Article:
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MUSIC REVIEW

A Resonant Evening Led by a Subtle Rattle

August 08, 1996|CHRIS PASLES | TIMES STAFF WRITER

Simon Rattle, whose presence on a local podium is ever welcome and ever illuminating, came to the Hollywood Bowl on Tuesday to lead the Los Angeles Philharmonic and achieve the near-impossible.

With the help of sensitive solo playing from members of the orchestra and equally intelligent support from the sound engineers, Rattle vanquished the vast, open expanse of the outdoor amphitheater. And he did this in some decidedly non-high-decibel music by Debussy and Ravel.

To be sure, there were some big, splashy climaxes as well as the high-powered virtuosity of 15-year-old Sarah Chang in the Sibelius Violin Concerto. But the ravishment began with music that probably should have simply evaporated in the 18,000-seat theater--Debussy's "Prelude a l'apres-midi d'un faune."

Initiated with lovingly languid playing by flutist Anne Diener Zentner, Rattle led a poetic and delicate reading that also accounted for the eroticism in the Mallarme poem that inspired the work.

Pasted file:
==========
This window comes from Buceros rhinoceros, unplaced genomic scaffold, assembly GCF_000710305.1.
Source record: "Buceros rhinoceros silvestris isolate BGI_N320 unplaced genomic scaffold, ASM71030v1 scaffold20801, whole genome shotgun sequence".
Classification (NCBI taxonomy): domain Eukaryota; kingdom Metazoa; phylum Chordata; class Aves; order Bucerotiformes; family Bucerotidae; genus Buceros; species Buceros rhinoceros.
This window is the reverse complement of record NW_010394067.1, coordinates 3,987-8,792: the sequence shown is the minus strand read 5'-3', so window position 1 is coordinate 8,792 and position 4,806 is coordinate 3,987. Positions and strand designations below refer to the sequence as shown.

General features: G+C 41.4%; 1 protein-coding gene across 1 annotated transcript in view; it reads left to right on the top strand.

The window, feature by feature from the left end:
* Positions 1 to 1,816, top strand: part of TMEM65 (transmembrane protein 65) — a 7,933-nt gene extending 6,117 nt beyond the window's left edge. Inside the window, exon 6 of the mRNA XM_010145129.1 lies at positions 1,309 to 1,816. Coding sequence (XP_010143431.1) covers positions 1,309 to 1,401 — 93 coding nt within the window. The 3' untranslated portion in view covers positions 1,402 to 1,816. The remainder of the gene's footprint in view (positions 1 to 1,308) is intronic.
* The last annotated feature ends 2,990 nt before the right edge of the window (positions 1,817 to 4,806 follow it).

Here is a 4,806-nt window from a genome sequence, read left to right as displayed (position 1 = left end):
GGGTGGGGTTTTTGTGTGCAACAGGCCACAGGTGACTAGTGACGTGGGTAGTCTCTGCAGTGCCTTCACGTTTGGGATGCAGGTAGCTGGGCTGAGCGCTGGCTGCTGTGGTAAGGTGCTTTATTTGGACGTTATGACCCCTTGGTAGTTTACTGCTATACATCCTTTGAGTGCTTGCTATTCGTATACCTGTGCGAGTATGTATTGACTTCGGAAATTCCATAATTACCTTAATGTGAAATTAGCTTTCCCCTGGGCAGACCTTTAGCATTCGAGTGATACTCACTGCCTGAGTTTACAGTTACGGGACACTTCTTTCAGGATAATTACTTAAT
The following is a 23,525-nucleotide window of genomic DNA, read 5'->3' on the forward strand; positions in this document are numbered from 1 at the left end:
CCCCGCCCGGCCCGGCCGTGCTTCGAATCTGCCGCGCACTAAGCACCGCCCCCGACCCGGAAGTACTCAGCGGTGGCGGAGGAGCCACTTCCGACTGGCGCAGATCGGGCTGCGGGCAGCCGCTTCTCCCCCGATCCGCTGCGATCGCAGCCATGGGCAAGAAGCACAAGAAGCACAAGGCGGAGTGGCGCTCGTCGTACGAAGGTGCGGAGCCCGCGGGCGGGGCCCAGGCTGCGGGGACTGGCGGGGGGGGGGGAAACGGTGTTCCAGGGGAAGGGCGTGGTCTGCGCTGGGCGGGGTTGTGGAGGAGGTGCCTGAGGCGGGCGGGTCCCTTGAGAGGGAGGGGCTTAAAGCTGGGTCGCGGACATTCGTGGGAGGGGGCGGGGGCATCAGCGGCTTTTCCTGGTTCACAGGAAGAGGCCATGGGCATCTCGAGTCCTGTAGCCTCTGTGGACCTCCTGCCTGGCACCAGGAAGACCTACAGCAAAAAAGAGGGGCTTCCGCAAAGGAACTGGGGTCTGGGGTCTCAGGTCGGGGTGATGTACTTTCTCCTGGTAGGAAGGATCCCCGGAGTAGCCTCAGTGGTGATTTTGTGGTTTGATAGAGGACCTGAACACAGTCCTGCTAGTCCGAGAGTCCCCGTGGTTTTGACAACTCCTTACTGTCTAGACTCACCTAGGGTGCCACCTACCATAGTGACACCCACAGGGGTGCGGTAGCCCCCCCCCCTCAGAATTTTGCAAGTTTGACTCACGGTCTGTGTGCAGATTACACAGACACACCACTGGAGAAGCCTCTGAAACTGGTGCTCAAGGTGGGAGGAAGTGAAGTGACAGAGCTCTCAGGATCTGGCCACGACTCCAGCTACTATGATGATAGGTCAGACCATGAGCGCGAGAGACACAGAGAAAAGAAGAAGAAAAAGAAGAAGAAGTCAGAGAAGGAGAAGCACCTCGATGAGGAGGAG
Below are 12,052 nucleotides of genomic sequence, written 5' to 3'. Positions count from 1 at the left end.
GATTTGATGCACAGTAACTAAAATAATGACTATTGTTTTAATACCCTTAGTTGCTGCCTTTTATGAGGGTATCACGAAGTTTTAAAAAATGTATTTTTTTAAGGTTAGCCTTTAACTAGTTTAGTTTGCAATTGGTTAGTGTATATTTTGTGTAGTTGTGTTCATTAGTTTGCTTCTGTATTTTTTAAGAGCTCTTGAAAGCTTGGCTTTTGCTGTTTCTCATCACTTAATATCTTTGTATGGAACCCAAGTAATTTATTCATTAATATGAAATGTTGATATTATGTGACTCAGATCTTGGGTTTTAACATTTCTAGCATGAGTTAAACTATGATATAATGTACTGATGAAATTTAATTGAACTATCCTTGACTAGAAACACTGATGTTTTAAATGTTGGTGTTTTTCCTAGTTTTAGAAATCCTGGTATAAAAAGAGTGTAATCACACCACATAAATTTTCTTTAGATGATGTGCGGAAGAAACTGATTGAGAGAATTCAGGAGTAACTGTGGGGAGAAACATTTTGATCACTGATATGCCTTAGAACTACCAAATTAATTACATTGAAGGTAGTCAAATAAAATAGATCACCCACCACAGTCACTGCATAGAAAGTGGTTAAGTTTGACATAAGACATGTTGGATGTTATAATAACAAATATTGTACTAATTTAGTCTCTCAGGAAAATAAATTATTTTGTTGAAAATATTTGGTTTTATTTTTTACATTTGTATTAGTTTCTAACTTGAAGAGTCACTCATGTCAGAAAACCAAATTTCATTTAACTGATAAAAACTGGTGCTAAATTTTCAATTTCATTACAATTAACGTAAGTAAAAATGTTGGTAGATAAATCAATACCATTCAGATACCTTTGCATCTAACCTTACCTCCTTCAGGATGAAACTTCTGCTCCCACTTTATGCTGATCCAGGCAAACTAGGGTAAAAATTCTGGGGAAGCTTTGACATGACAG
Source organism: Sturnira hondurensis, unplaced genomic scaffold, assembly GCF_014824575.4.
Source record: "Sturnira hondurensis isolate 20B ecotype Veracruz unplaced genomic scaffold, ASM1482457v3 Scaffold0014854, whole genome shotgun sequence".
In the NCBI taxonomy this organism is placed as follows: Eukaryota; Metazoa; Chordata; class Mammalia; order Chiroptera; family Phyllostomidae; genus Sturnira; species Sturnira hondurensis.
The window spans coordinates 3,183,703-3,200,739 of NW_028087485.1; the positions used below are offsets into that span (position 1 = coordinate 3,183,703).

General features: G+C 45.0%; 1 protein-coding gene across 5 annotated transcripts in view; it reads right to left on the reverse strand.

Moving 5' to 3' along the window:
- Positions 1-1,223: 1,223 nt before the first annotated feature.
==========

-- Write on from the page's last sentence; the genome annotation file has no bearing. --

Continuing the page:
Time seemed dreamily suspended, as it should have. Musical lines emerged and hovered weightlessly. Physical urgency arose in due proportion. Transparency and balance were exemplary.

This sensitivity to nuance and color occurred also in Ravel's magical "Ma Mere l'Oye," where the final leave-taking of childhood emerged with heartbreaking regret and affection.

In the Sibelius concerto, the sound balance must have gone slightly off. Rattle appeared to attend to lots of orchestral detail that simply did not cross the front of the stage. Still, he was a sympathetic and lyrical collaborator. He emphasized French clarity of orchestration rather than Nordic monolithic blocks of sound, and he placed the shotgun accents and sunburst climaxes with judicious point.

Chang made a poised and powerful soloist, playing with sweet, ample and dark tone. She offered a serious and thoughtful interpretation, and if she did not plumb the depths or exploit all the details in the first two movements, she was, nonetheless, exciting and bewitching in conquering the bravura challenges in the last movement.

Rattle turned again to Ravel to close the program with a reserved but well judged account of the Suite No. 2 from "Daphnis et Chloe."

Among other Philharmonic musicians making distinguished contributions in the course of the evening were principal concertmaster Martin Chalifour and principal violist Evan N. Wilson.

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